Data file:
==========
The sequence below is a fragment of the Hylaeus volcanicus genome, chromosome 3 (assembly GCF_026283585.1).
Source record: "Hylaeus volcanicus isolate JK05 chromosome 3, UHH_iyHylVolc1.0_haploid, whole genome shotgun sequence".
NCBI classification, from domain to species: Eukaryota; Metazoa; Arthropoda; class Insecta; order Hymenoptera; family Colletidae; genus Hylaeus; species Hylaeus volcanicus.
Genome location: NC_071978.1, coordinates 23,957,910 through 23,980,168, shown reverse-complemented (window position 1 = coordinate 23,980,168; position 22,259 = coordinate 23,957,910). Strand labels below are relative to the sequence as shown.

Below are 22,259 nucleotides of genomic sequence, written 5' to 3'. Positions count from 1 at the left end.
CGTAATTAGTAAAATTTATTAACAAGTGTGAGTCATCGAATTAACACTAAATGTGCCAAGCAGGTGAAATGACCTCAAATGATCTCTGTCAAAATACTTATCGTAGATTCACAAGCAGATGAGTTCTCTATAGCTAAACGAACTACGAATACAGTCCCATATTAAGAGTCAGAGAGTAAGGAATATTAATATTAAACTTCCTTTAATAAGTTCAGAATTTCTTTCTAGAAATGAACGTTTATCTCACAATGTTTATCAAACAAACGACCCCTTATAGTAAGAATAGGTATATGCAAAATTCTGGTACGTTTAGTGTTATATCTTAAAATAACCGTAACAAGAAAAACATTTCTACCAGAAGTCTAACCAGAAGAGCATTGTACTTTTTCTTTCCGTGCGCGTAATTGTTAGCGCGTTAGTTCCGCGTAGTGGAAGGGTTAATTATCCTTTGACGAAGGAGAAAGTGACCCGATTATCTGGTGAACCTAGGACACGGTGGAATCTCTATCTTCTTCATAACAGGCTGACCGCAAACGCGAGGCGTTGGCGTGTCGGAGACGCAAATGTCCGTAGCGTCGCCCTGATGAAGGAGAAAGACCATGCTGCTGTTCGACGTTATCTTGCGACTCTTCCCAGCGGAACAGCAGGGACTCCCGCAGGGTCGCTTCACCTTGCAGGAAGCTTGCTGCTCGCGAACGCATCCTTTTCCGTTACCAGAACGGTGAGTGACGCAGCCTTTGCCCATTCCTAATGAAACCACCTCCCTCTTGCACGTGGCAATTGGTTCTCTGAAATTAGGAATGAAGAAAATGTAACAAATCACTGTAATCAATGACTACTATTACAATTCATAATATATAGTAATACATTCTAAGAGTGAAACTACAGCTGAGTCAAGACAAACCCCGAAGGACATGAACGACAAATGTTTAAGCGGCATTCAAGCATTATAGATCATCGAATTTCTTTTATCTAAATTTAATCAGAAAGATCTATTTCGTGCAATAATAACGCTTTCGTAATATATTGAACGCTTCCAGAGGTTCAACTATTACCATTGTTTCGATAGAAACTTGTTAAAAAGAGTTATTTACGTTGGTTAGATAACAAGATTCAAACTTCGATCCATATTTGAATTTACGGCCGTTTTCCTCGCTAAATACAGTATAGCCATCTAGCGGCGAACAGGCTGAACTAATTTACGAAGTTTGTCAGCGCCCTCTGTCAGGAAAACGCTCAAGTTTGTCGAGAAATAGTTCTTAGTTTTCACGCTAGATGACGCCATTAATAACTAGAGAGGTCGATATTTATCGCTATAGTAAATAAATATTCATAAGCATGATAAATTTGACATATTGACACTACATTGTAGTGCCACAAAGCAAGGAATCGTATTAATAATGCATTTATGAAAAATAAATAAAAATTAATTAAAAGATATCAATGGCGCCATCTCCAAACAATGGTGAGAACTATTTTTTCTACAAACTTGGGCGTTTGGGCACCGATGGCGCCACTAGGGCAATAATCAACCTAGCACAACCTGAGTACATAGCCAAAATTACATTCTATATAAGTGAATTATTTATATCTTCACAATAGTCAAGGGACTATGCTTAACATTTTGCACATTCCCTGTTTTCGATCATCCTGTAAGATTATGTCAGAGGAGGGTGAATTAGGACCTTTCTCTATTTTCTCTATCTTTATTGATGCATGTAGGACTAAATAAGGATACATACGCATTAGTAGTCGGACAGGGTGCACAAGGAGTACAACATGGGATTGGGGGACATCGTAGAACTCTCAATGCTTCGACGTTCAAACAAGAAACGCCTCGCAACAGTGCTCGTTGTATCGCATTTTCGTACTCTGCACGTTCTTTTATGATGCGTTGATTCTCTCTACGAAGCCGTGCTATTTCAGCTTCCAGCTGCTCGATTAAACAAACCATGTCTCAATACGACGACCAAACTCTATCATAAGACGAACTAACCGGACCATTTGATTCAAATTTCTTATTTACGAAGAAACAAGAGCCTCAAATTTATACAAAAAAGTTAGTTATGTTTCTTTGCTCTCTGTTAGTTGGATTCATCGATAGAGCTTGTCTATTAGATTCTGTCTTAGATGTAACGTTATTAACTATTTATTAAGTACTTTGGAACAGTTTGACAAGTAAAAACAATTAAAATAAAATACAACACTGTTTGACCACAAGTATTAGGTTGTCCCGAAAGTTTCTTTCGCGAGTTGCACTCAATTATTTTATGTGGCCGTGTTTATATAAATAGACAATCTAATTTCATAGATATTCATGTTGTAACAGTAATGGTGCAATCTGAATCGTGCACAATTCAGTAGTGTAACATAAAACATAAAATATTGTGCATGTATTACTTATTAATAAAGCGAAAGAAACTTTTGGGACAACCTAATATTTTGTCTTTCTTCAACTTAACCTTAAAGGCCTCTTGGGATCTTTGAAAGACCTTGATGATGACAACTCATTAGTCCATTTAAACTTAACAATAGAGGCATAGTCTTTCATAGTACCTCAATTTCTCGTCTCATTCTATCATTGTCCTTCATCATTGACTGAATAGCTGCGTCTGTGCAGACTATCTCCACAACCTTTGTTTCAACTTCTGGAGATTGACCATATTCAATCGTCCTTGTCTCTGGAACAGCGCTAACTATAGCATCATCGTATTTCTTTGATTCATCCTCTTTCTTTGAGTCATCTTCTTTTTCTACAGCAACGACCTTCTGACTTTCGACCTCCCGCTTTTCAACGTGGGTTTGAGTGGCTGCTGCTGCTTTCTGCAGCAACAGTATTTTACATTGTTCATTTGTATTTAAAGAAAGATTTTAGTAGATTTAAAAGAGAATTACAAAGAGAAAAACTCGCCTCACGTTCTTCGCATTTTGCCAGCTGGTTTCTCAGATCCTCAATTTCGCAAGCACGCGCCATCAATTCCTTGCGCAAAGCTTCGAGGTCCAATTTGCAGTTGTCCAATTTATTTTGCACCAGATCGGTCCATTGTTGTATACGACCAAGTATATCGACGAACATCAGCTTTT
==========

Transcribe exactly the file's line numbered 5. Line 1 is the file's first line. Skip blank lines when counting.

Below are 22,259 nucleotides of genomic sequence, written 5' to 3'. Positions count from 1 at the left end.